This April, 23andMe is lending a hand to the Bernie Mac Foundation to shine a light during Sarcoidosis Awareness Month on a condition that disproportionately impacts the Black community.
The brilliant Chicago-based comedian Bernard J. McCullough, also known as “Bernie Mac,” lived with sarcoidosis for years and died from complications of the disease in 2008. But before his death, Bernie and his wife Rhonda started the foundation, and with his wife at the helm, the foundation lives on. It’s become a vital force in raising awareness about sarcoidosis, along with raising money for research that may lead to new treatments or a potential cure.
On April 22nd, the foundation will host its 6th annual fundraising event in Chicago — proceeds from this event will benefit the Bernie Mac STAR (Sarcoidosis Translational Advanced Research) clinic. 23andMe is a corporate sponsor of this event and will attend to lend our support. We will also be providing complimentary Health + Ancestry kits for attendees.
What is Sarcoidosis?
Sarcoidosis, pronounced SAR-COY-DOE-SIS, is a rare inflammatory disease that affects the Black community at double the rate of white individuals.
The condition leads to the clumping of inflammatory cells in different organs. While it primarily affects the lungs, it can affect any organs in the body. Symptoms include fatigue, swollen lymph nodes, or painful swelling of the joints. Because it often affects the lungs, sarcoidosis symptoms may include shortness of breath, wheezing, a persistent cough, or chest pain. When it impacts the heart, the condition may result in irregular heartbeat, accelerated heartbeat, or heart swelling, known as edema. It can also affect the eyes resulting in blurred vision.
Currently, there is no cure and few approved treatments.
A study published in 2015 indicated that African Americans were twelve times more likely to die from the condition than patients of other ethnicities. Unfortunately, just as with other conditions that disproportionately impact underrepresented communities, awareness about sarcoidosis and funding for research is sorely lacking.
23andMe’s Representation in Sarcoidosis Research
In 2022, 23andMe launched a study into the genetic underpinning of sarcoidosis.
Just as with most other rare diseases, sarcoidosis has a strong genetic component. But many genetic variants associated with the condition have yet to be identified. Though our recruitment effort is ongoing, we’re already gathering interesting insights from those currently participating. For instance, among those participating in our research, the most reported symptoms were granulomas in the lungs or lymph nodes. Granulomas are tiny nodules where immune cells clump together at an infection or inflammation site.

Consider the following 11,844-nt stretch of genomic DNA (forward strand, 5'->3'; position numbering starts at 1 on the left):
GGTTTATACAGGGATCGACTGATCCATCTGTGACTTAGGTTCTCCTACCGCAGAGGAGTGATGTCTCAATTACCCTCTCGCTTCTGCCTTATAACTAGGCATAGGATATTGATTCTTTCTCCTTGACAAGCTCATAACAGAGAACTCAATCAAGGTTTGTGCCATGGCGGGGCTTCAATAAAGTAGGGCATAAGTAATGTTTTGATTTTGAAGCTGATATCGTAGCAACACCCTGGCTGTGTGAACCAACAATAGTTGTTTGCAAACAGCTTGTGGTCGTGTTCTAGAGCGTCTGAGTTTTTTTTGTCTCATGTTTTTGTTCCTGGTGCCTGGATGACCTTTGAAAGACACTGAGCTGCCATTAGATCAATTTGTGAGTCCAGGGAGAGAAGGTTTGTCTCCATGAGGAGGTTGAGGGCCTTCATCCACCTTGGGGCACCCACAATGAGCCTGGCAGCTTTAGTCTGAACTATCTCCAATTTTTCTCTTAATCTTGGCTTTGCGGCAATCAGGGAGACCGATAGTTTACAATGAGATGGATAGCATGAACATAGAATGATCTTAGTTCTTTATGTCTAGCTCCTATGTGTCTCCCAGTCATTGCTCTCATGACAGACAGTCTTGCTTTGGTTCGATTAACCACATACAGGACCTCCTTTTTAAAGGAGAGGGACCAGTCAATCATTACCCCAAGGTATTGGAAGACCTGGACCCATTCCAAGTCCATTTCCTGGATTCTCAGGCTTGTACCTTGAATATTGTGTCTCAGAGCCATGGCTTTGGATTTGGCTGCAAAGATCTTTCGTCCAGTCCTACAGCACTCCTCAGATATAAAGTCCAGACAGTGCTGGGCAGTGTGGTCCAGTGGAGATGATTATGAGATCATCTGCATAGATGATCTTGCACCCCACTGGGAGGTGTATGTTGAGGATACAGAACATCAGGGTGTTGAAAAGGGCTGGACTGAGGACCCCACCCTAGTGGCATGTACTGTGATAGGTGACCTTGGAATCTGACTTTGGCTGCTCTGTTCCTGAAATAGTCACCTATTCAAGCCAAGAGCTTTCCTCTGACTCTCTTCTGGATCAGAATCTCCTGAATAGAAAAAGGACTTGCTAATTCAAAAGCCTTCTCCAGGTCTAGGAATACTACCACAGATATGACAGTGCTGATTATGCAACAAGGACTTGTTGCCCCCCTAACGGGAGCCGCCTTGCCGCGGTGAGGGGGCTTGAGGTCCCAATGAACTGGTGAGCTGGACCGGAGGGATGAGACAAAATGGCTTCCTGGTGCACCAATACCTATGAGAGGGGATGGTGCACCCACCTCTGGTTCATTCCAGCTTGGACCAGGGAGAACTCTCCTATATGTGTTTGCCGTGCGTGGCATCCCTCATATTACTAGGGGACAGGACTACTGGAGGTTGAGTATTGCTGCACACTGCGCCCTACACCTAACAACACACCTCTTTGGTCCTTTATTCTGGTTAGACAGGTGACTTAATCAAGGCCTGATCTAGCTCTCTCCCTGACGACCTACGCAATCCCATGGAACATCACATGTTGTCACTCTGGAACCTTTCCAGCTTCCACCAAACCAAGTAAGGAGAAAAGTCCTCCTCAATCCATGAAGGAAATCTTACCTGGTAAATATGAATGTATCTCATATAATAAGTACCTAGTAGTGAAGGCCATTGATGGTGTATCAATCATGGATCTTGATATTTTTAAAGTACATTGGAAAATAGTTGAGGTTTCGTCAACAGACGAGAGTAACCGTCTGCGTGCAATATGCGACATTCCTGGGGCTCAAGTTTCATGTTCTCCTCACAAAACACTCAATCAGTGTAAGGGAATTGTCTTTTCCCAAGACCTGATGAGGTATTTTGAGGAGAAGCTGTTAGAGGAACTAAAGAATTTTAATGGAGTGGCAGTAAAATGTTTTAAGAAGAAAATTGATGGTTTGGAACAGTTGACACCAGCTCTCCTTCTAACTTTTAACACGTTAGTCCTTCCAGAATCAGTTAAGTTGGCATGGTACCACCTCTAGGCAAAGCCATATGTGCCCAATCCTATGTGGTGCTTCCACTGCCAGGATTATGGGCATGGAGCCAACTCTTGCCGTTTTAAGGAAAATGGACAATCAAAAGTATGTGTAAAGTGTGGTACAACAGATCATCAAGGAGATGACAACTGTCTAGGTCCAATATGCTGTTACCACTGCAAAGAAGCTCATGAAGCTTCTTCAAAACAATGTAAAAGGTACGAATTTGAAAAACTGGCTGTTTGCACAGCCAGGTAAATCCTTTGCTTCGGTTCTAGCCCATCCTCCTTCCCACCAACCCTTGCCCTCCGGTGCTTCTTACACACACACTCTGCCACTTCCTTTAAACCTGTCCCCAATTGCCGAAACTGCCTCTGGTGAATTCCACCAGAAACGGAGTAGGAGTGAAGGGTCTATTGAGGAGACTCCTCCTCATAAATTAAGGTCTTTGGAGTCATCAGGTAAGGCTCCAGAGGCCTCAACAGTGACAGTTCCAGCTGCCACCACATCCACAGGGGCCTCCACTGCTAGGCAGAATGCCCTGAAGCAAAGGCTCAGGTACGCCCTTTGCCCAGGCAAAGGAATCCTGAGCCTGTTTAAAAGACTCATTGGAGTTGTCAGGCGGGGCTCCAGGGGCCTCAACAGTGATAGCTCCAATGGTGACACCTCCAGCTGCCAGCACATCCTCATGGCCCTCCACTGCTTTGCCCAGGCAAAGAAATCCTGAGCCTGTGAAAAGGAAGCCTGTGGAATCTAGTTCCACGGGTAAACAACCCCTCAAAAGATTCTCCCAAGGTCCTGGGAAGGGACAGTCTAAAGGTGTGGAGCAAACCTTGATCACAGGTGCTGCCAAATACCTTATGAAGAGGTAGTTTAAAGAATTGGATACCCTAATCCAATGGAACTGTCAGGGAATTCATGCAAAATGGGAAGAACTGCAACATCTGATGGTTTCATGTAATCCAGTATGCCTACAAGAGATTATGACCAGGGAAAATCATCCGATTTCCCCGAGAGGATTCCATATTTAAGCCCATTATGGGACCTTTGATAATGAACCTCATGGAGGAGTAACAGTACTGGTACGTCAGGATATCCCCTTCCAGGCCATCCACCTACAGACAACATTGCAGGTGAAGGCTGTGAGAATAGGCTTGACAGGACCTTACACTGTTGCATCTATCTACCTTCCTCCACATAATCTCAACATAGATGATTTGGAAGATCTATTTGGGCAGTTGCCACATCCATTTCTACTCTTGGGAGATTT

23andMe’s work on sarcoidosis research is part of a broader effort to improve representation in genetic research, especially for diseases that are more prevalent in those with African ancestry.
A Commitment to Representation in Research
This is all part of a long standing commitment to address research disparities which we started back in 2011 when we launched our Roots into the Future.
Since then, we’ve had a steady cadence of projects, from the African Genetics Project to the African American Sequencing Project and the Global Genetics Project. We’ve also begun work on sickle cell research as well as a sickle cell awareness program.
Representation in research is important because, without it, the benefits from research fail to help all people. This further compounds health disparities.
To counter that 23andMe has done work within the Black community, connecting with groups like the Bernie Mac Foundation, in the case of sarcoidosis.
Many of the projects we’ve been doing over the last year, were only possible with all the effort we’ve made over the last decade to improve the diversity of our research participants. But, more importantly, customers of African descent who have consented to participate in 23andMe research have allowed us to study conditions important for the Black community.
Beyond it being the right thing to do, improving representation also makes for good science. For example, research shows that genetic studies that include diverse, multi-ethnic participants have a higher chance of discovering important genetic variants associated with diseases. Those associations would have been missed in studies that focus only on one homogenous group.
In doing this work, we also acknowledge the history of mistreatment of the Black community in research. This history has played a role in a hesitancy to participate in studies like this. All of our research is overseen by an external independent research review board. We also have internal reviews to ensure that we conduct our research in a way that does not perpetuate the unethical treatment of under-represented communities.
As with any study we conduct, we’ve also ensured that we respect participants’ ethical rights, privacy, and humanity. We never share genetic or self-reported Information without participants’ consent. To learn more about privacy at 23andMe go here.